Macromedia Monday released Macromedia MX, an integrated collection of
tool, server, and client technologies developed to function as a single
The release represents the first fruit of Macromedia’s merger with
Allaire, being the the first major release since the company merged in March
Macromedia CTO Jeremy Allaire told ServerWatch that he sees the release
of the suite as “the fourth repositioning of Macromedia.” The MX family,
Allaire notes, represents “an outgrowth of the Allaire-Macromedia merger.”
The synergy among the products in the Macromedia MX family is easy to
see. Many of Allaire’s products were server focused, Cold Fusion being a
prime example, whereas Macromedia’s products were client focused, Flash
coming instantly to mind. By combining the two sides and offering tools to
integrate them further, Macromedia strives to offer a comprehensive
Allaire says that the Internet has stagnated in the past two years,
falling into an HTML-only rut. He believes the MX product line will begin to
remedy this. Allaire describes the mantra of the product as changing the Web
from being all about browsing to making it all about doing.
To do this, Macromedia MX has three core components: a rich client, a
J2EE server, and tools to enable clients to communicate with application
servers when performing Web services.
Flash is the rich-client component. With a presence on 98.3 percent of
desktops, according to Allaire, it would be difficult to argue that Flash
not a market leader. In addition to it its desktop penetration, Flash is
embedded in a variety of smart phones, PDAs, and pocket PCs.
Flash MX has been shipping since March 15.
There is already some user overlap between Flash and the server component
of Macromedia MX. Phil Costa, director of product marketing for ColdFusion,
told ServerWatch that 30 percent of current ColdFusion users also use
While all of the products in Macromedia MX have been enhanced and had
feature sets added, ColdFusion has undergone the most dramatic
transformation. Up until the MX release, ColdFusion had been strictly an
ColdFusion MX (formerly known by the code name “Neo”
), is being touted for its capability to function as both a stand-alone
server and as an overlay on top of Java application servers that enables Web
services and a host of other capabilities.
ColdFusion MX does this with the Macromedia Flash Remoting service
through which developers can encapsulate and reuse code to create
structured applications that can be automatically accessed as Web services
or as remote services for Flash clients also using the Flash Remoting
service. This creates a write once, use many times environment.
By using ColdFusion Components or the new support for server-side
ActionScript, developers familiar with ColdFusion or Flash can, according to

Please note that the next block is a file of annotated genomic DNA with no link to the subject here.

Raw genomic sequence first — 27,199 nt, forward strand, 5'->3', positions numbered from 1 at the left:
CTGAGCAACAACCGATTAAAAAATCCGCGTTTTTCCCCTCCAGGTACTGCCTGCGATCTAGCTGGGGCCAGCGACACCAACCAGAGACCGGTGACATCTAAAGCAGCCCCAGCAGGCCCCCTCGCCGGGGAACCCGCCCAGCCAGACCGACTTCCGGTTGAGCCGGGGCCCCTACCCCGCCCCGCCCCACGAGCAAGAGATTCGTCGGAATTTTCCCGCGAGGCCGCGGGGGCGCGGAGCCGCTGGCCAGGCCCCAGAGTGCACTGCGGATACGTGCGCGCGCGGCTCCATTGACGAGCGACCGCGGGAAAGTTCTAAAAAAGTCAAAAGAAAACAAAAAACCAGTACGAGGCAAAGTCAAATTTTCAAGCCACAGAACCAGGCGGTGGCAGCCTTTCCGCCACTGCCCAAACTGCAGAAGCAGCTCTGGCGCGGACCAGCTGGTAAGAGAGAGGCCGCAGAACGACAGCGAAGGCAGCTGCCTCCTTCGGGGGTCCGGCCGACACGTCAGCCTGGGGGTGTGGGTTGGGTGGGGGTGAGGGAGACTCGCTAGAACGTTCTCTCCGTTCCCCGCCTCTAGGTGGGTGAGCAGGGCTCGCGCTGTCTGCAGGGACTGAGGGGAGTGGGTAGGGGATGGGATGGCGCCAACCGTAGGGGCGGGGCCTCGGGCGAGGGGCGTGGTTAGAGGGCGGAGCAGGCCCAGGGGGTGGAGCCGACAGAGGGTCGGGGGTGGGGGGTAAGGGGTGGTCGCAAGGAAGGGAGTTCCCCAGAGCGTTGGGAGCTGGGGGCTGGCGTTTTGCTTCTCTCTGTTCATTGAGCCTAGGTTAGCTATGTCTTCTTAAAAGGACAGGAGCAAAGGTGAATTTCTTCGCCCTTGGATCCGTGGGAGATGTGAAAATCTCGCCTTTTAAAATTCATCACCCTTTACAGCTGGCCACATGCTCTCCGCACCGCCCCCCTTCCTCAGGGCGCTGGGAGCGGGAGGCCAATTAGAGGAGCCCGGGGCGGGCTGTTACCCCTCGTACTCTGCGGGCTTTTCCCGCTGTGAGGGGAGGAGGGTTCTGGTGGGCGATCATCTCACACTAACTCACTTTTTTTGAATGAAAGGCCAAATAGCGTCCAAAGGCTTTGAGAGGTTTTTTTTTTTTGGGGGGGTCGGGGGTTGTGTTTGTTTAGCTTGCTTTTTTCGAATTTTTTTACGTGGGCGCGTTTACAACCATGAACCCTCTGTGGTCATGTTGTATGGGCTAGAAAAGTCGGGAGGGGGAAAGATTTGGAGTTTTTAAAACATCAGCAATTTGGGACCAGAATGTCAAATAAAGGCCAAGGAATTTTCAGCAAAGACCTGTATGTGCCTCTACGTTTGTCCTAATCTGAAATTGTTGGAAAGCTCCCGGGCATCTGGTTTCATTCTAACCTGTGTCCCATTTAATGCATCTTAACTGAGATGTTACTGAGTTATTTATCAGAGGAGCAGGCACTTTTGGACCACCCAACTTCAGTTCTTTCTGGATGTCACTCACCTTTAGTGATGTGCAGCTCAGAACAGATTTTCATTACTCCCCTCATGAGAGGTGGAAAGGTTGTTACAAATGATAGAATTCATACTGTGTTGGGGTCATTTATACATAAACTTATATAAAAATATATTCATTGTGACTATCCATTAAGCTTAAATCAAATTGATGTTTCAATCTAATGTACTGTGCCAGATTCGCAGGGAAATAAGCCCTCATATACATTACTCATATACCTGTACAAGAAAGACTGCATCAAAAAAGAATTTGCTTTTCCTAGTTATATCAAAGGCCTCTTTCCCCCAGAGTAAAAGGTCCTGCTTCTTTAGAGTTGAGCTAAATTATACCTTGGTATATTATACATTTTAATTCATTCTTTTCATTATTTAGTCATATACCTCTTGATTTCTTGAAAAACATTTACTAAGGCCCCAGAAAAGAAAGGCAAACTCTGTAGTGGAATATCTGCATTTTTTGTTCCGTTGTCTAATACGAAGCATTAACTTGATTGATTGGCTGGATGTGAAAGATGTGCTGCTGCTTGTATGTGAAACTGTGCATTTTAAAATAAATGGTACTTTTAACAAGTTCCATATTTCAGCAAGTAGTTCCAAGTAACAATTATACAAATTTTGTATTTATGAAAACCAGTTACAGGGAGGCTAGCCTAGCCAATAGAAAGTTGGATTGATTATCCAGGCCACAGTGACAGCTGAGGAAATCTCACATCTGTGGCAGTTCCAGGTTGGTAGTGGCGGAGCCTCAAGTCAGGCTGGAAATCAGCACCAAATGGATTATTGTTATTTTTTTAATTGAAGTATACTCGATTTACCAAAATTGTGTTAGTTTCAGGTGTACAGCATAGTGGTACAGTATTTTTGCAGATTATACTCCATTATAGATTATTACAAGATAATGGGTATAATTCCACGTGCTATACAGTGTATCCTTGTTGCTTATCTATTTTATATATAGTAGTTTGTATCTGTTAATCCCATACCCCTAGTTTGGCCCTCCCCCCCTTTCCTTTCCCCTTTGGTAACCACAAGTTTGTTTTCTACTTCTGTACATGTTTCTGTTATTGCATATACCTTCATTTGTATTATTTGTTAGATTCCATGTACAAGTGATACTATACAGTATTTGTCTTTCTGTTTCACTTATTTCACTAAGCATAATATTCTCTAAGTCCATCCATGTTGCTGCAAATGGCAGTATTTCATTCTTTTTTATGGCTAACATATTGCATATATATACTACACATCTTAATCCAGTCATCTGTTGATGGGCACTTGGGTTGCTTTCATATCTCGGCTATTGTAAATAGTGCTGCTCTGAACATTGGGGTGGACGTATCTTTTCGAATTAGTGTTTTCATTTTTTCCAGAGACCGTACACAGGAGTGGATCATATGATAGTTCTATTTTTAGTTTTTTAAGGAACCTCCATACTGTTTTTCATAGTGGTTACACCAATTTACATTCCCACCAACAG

the Macromedia, create applications that “combine the responsiveness and
functionality of client/server applications with the reach and low-cost
deployment of the Internet.”
Flash Remoting is a native service within ColdFusion MX, and ColdFusion
also supports connecting Macromedia Flash Player clients directly to .NET
and J2EE components.
Other key feature in ColdFusion MX include:
- A completely new standards-based architecture
- Native support for XML and Web services
- Support for rich Internet applications
- A component-based development model
Enterprises deploying ColdFusion MX have two options. ColdFusion MX
Server offers everything necessary to build and deploy ColdFusion
applications, and ColdFusion MX for J2EE Application Servers contains
everything for building and deploying ColdFusion applications on other app
servers, specifically Macromedia’s own JRun server, IBM WebSphere, Sun ONE
Application Server (formerly iPlanet Application Server), and BEA WebLogic
Sun Microsystems and IBM have already hopped on the MX bandwagon. Both
vendors have partnered to release versions of ColdFusion optimized for their
respective application servers. Both ColdFusion MX for IBM WebSphere
Application Server and ColdFusion MX for Sun ONE Application Server are
scheduled to ship in the third quarter. The two flavors of ColdFusion will
be marketed and sold by their respective vendors and Macromedia.
ColdFusion MX is scheduled to ship in May. It is priced at $799 per
server for the Professional Edition and $4,999 per server for the Enterprise
Edition. Upgrades are $549 per server and $2,499 per server,
The complete ColdFusion MX for J2EE is priced at $3,999 per CPU.
Educational, Government and volume licensing are also available.
Macromedia Flash Remoting for .NET and J2EE Servers is included with
ColdFusion MX. Starting in June, it is scheduled to be available for
purchase separately for $799 per server.
The tools component pulls the Macromedia MX family together. Studio MX,
which will ship with Flash, Fireworks, Dreamweaver, and Freehand 10,
provides the integration that enables Flash and ColdFusion to function and
interact with as if they are a single product.
Macromedia Studio MX has an introductory price of $799. Upgrades from
select Macromedia products to Macromedia Studio MX are $599, and upgrading
from two select products or the
Dreamweaver Fireworks Studio is $399. Studio MX will be available in
English, Korean, Chinese, Japanese, French, German, Swedish, Italian,
Portuguese, and Spanish.
Amy Newman is managing editor of sister site, ServerWatch.